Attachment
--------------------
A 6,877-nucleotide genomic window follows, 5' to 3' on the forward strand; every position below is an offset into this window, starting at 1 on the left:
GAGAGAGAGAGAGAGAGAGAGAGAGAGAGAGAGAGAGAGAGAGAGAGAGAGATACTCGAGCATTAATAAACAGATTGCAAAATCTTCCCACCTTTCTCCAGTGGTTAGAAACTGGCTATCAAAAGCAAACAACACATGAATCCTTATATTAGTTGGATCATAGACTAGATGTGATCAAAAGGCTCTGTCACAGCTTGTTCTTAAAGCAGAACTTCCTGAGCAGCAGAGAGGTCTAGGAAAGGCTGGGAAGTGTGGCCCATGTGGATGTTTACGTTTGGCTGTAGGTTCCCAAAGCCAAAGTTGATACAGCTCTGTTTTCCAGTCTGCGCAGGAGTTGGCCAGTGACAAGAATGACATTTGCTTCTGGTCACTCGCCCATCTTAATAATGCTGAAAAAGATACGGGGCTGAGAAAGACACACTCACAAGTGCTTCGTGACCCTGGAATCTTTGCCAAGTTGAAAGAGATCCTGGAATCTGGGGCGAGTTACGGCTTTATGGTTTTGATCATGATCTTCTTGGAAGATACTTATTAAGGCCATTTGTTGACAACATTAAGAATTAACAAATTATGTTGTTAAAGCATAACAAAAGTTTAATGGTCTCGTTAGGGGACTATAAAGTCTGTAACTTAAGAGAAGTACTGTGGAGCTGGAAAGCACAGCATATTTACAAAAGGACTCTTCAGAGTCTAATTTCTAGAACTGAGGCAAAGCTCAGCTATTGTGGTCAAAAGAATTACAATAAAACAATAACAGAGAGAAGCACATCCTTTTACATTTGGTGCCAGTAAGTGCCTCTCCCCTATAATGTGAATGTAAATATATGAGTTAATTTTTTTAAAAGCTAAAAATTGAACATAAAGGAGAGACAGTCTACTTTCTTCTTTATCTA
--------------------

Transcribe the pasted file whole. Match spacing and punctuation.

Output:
A 6,877-nucleotide genomic window follows, 5' to 3' on the forward strand; every position below is an offset into this window, starting at 1 on the left:
GAGAGAGAGAGAGAGAGAGAGAGAGAGAGAGAGAGAGAGAGAGAGAGAGAGATACTCGAGCATTAATAAACAGATTGCAAAATCTTCCCACCTTTCTCCAGTGGTTAGAAACTGGCTATCAAAAGCAAACAACACATGAATCCTTATATTAGTTGGATCATAGACTAGATGTGATCAAAAGGCTCTGTCACAGCTTGTTCTTAAAGCAGAACTTCCTGAGCAGCAGAGAGGTCTAGGAAAGGCTGGGAAGTGTGGCCCATGTGGATGTTTACGTTTGGCTGTAGGTTCCCAAAGCCAAAGTTGATACAGCTCTGTTTTCCAGTCTGCGCAGGAGTTGGCCAGTGACAAGAATGACATTTGCTTCTGGTCACTCGCCCATCTTAATAATGCTGAAAAAGATACGGGGCTGAGAAAGACACACTCACAAGTGCTTCGTGACCCTGGAATCTTTGCCAAGTTGAAAGAGATCCTGGAATCTGGGGCGAGTTACGGCTTTATGGTTTTGATCATGATCTTCTTGGAAGATACTTATTAAGGCCATTTGTTGACAACATTAAGAATTAACAAATTATGTTGTTAAAGCATAACAAAAGTTTAATGGTCTCGTTAGGGGACTATAAAGTCTGTAACTTAAGAGAAGTACTGTGGAGCTGGAAAGCACAGCATATTTACAAAAGGACTCTTCAGAGTCTAATTTCTAGAACTGAGGCAAAGCTCAGCTATTGTGGTCAAAAGAATTACAATAAAACAATAACAGAGAGAAGCACATCCTTTTACATTTGGTGCCAGTAAGTGCCTCTCCCCTATAATGTGAATGTAAATATATGAGTTAATTTTTTTAAAAGCTAAAAATTGAACATAAAGGAGAGACAGTCTACTTTCTTCTTTATCTA